Environmentally, electrons now flow into the farm and the grid from a renewable source. Cow manure also produces a large amount of methane gas, which adds to the overall greenhouse gasses. These gasses are the fuel source for power production, reducing overall emissions. The food waste collections, an additive to the cow manure in digestion, also takes organics out of the solid waste stream. This means that the food waste doesn't make it to waste to energy (WTE) plants, which burn the solid waste to produce power. This provides a better fuel source for WTE plants because food waste doesn't burn efficiently and is better used in compost or digestion.

The local economy has benefited from this innovation by providing more jobs related to the EAE digesters and food waste collection. Economically, Stonyvale is in a better place which allowed them to maintain and, in the future, expand their workforce specific to the farm. Stonyvale puts more people to work in Exeter than any other business.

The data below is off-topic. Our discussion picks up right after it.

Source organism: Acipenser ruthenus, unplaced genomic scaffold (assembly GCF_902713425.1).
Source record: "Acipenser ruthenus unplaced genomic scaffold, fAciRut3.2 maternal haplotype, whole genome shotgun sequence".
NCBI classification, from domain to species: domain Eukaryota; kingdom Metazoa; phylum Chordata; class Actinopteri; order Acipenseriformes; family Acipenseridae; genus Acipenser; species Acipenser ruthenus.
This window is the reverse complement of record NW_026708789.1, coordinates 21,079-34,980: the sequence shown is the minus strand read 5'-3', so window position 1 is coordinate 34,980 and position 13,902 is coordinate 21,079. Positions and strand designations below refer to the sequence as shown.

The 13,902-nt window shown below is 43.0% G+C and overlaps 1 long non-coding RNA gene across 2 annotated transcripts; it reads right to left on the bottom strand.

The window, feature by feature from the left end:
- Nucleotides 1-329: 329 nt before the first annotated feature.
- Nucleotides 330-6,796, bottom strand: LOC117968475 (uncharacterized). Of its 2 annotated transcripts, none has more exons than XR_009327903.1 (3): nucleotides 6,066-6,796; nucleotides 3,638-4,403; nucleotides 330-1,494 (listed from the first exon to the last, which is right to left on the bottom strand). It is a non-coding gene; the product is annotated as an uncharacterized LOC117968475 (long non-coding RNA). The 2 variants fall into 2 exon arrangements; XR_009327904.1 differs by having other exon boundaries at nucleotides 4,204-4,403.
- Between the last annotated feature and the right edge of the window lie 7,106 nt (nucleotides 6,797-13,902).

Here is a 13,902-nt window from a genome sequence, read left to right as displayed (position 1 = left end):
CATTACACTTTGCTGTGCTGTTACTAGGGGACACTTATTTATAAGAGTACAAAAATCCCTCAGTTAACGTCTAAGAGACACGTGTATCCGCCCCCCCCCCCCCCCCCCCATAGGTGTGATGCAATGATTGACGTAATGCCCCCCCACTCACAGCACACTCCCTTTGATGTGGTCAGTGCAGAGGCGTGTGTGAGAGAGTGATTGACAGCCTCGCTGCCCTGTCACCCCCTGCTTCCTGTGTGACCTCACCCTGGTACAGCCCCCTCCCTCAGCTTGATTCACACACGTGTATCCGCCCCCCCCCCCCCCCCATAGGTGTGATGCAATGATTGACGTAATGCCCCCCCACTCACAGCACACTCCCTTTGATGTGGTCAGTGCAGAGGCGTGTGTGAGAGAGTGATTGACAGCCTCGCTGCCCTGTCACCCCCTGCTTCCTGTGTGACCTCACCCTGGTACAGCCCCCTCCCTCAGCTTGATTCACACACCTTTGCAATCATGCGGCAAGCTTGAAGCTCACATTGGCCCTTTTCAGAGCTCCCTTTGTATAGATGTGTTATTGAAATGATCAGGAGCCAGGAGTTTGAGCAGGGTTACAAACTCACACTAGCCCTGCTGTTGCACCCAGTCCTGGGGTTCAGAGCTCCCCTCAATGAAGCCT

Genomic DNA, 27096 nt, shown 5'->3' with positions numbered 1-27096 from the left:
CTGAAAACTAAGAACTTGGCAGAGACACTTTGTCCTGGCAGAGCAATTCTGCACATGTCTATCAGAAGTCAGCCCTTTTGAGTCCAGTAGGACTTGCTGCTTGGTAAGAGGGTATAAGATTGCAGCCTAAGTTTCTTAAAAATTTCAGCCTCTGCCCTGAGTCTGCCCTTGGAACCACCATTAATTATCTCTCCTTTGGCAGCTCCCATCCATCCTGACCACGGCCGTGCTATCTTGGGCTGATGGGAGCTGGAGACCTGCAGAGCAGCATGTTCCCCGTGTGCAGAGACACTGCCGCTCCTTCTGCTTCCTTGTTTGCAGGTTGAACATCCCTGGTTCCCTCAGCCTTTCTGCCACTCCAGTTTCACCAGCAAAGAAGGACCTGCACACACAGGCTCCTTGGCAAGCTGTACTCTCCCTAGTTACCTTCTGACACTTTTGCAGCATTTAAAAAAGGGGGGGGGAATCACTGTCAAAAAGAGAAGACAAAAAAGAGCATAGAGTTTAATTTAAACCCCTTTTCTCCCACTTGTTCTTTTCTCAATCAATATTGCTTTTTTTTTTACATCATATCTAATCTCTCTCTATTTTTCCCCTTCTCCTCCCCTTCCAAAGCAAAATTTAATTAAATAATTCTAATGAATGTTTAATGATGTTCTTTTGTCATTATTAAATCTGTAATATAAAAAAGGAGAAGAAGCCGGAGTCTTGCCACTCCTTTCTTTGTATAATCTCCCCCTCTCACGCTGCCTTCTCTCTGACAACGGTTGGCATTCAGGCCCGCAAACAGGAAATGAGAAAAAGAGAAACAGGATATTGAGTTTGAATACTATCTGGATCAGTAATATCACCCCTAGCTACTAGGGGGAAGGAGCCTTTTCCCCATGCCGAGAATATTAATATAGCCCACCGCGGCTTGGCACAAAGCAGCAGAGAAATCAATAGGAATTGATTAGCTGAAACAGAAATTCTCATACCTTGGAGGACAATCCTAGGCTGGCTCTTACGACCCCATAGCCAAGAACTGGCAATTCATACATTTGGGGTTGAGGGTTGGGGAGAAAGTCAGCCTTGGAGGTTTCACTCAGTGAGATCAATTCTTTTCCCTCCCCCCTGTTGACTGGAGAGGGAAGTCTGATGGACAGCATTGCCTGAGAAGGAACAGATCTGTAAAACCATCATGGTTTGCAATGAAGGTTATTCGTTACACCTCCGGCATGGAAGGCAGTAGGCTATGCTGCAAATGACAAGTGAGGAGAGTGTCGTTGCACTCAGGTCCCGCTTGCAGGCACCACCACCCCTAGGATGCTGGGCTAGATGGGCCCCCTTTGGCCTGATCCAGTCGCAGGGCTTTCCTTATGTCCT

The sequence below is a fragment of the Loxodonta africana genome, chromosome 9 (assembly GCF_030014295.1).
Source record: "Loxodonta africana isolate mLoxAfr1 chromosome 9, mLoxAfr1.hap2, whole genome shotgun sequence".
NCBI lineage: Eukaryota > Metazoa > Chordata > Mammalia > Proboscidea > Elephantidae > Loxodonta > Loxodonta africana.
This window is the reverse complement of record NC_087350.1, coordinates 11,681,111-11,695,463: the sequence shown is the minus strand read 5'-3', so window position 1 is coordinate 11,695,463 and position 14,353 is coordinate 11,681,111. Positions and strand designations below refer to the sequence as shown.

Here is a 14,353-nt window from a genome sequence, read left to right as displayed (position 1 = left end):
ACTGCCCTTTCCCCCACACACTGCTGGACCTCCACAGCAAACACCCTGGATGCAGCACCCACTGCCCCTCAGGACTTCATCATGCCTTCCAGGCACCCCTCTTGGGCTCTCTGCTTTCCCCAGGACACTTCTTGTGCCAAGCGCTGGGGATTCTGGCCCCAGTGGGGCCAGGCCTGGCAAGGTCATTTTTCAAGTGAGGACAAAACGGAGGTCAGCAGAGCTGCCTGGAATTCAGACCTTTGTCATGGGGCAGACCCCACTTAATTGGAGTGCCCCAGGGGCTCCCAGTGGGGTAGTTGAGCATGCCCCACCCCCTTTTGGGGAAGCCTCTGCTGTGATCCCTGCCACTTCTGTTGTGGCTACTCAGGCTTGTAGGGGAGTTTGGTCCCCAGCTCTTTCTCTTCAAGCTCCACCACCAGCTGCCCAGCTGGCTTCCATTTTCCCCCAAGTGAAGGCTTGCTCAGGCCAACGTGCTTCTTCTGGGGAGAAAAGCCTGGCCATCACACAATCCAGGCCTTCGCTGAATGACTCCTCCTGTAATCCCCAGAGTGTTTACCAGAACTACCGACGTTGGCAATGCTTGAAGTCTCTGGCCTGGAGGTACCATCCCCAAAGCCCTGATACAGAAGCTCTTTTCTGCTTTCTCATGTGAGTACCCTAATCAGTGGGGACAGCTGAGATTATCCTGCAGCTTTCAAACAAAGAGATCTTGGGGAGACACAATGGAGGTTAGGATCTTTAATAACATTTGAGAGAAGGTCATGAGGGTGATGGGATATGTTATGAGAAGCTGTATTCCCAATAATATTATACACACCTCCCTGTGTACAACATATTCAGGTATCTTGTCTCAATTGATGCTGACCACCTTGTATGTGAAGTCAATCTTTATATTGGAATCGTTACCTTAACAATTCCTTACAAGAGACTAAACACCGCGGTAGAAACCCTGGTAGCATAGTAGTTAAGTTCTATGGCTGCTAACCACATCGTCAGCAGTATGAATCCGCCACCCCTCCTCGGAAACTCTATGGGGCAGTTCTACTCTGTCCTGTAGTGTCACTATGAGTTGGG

"From an environmental viewpoint, we are eliminating foul odors in the region, eliminating significant levels of harmful greenhouse gases, repurposing food waste by creating a cheaper, cleaner disposal solution, and producing renewable energy powering hundreds of homes in New England." Adam Wintle, Managing Partner at Biogas Energy Partners

"What could be a harmful thing for the planet, we are turning into a net benefit." - Greg Williams, Director of Waste Solutions at Agri-Cycle Energy

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Greg Williams, Director of Waste Solutions at Agri-Cycle Energy

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2 comments
  • Ron Fry
    Ron Fry Great story of innovative anaerobic digesters that create flourishing at multiple levels; diversifying family business, sustaining dairy farming, increasing community employment and positive impact on the environment!
    January 18
  • Muyiwa Oni
    Muyiwa Oni A wonderful story. Exeter Agri-Energy is helping close the loop by turning waste into energy. Their approach strengthens relationships with stakeholders in their community (farms, energy distributors, residents) and has the capacity to scale. Pretty exciting stuff.
    January 18